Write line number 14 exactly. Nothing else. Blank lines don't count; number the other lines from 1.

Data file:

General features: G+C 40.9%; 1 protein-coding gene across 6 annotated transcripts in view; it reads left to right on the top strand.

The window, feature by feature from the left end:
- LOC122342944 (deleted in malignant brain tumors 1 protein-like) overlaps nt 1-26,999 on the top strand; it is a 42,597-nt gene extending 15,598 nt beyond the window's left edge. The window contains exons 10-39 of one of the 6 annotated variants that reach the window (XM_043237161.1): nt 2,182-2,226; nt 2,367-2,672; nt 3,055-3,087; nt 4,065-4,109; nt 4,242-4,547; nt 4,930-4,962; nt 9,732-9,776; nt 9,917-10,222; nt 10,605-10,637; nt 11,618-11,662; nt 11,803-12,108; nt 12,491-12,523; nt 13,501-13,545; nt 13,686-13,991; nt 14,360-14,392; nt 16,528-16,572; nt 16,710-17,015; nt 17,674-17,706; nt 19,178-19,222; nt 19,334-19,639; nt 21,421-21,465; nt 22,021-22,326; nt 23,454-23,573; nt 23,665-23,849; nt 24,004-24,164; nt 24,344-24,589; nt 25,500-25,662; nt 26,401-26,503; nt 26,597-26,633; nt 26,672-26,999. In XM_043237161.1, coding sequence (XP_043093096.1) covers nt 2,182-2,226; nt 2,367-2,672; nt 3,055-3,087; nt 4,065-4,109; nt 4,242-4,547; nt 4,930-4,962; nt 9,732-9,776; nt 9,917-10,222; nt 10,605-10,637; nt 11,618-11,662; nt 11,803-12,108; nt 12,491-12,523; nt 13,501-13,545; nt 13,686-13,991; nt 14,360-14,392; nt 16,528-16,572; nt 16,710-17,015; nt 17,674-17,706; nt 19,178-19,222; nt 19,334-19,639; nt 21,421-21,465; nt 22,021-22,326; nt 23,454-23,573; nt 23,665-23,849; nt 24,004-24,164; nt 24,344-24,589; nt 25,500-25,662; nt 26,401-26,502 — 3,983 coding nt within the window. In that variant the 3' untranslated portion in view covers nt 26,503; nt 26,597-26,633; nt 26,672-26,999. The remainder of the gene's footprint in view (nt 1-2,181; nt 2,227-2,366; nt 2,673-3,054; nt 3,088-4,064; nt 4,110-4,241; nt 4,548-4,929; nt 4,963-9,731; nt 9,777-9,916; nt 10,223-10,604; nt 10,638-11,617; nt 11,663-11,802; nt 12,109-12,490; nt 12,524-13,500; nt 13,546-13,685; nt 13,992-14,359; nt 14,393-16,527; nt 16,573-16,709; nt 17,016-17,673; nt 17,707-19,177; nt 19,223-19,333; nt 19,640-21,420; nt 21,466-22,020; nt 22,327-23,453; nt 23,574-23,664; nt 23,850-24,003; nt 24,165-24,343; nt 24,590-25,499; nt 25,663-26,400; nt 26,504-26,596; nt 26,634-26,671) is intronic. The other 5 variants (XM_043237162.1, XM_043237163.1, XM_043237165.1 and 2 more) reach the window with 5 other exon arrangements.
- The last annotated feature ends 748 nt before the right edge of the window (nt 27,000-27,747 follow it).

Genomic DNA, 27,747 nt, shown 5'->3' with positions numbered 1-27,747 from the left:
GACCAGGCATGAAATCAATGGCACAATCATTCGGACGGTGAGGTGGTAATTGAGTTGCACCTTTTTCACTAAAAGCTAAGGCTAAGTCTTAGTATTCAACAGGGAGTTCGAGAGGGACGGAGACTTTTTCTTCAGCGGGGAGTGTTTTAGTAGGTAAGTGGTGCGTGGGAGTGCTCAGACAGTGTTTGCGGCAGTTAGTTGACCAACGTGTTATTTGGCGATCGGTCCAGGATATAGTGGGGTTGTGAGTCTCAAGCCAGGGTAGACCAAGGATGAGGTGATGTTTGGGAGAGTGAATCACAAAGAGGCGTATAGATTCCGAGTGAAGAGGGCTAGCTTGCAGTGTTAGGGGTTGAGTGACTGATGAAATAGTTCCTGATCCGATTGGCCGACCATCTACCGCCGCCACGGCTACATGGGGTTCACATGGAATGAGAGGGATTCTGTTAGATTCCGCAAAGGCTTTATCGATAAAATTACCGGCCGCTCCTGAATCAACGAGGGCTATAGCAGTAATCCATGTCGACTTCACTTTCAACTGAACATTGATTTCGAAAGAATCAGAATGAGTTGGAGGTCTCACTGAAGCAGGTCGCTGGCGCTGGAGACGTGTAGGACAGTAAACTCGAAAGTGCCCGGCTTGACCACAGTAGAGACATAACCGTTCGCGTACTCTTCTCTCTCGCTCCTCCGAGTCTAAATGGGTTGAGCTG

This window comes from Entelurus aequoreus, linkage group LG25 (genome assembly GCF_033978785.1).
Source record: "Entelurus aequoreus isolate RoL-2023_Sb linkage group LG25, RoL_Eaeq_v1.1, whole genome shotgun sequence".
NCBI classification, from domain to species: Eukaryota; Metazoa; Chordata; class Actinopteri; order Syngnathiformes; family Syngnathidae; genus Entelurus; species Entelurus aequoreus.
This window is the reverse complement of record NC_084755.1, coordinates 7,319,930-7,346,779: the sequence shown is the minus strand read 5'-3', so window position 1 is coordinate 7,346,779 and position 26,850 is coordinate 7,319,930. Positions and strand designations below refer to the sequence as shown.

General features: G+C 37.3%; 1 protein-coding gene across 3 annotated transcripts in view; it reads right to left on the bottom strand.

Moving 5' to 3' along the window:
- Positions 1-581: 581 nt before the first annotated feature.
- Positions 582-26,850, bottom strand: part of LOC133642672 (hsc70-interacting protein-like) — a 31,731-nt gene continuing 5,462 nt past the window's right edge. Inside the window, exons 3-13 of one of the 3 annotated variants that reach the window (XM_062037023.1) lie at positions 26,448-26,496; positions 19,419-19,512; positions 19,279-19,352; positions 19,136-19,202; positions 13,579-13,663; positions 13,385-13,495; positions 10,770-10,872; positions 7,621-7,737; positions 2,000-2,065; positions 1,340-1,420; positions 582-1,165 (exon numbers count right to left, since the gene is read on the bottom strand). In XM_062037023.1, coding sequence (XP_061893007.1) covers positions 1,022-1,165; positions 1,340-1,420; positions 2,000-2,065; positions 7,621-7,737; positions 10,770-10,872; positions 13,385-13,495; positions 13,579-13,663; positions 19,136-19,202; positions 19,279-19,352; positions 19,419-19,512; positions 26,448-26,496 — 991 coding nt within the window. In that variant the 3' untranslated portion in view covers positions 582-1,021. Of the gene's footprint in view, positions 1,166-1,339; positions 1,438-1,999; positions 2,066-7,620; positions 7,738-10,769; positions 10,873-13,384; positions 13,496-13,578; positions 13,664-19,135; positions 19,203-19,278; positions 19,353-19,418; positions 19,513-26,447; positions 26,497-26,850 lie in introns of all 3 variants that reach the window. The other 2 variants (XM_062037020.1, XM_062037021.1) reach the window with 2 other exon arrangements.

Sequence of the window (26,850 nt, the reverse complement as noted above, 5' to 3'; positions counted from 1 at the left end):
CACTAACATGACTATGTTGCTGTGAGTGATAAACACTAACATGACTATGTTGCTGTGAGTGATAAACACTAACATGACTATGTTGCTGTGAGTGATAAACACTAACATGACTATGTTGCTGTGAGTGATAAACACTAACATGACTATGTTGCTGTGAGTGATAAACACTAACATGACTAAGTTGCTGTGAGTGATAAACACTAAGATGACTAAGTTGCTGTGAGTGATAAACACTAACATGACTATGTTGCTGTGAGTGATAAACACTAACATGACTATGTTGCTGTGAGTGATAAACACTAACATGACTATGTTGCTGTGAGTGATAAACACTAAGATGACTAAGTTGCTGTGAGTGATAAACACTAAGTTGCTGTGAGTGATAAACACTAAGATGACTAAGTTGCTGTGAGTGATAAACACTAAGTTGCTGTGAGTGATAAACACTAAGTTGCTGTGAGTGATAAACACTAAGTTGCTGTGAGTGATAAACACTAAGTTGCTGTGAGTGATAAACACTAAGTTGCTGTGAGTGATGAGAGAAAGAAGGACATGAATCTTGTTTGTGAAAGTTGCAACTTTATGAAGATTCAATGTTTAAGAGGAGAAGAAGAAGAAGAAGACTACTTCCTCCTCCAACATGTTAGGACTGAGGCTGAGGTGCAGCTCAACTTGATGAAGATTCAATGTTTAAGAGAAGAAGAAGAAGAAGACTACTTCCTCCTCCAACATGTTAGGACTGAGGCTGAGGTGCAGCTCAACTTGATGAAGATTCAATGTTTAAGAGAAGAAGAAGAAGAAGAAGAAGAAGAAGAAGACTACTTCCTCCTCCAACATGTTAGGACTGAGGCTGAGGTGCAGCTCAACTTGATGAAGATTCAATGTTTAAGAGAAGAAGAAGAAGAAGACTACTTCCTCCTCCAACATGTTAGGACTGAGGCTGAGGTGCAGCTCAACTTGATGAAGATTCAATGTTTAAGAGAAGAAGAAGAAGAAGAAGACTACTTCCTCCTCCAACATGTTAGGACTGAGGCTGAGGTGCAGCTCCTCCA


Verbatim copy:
- Positions 582-26,850, bottom strand: part of LOC133642672 (hsc70-interacting protein-like) — a 31,731-nt gene continuing 5,462 nt past the window's right edge. Inside the window, exons 3-13 of one of the 3 annotated variants that reach the window (XM_062037023.1) lie at positions 26,448-26,496; positions 19,419-19,512; positions 19,279-19,352; positions 19,136-19,202; positions 13,579-13,663; positions 13,385-13,495; positions 10,770-10,872; positions 7,621-7,737; positions 2,000-2,065; positions 1,340-1,420; positions 582-1,165 (exon numbers count right to left, since the gene is read on the bottom strand). In XM_062037023.1, coding sequence (XP_061893007.1) covers positions 1,022-1,165; positions 1,340-1,420; positions 2,000-2,065; positions 7,621-7,737; positions 10,770-10,872; positions 13,385-13,495; positions 13,579-13,663; positions 19,136-19,202; positions 19,279-19,352; positions 19,419-19,512; positions 26,448-26,496 — 991 coding nt within the window. In that variant the 3' untranslated portion in view covers positions 582-1,021. Of the gene's footprint in view, positions 1,166-1,339; positions 1,438-1,999; positions 2,066-7,620; positions 7,738-10,769; positions 10,873-13,384; positions 13,496-13,578; positions 13,664-19,135; positions 19,203-19,278; positions 19,353-19,418; positions 19,513-26,447; positions 26,497-26,850 lie in introns of all 3 variants that reach the window. The other 2 variants (XM_062037020.1, XM_062037021.1) reach the window with 2 other exon arrangements.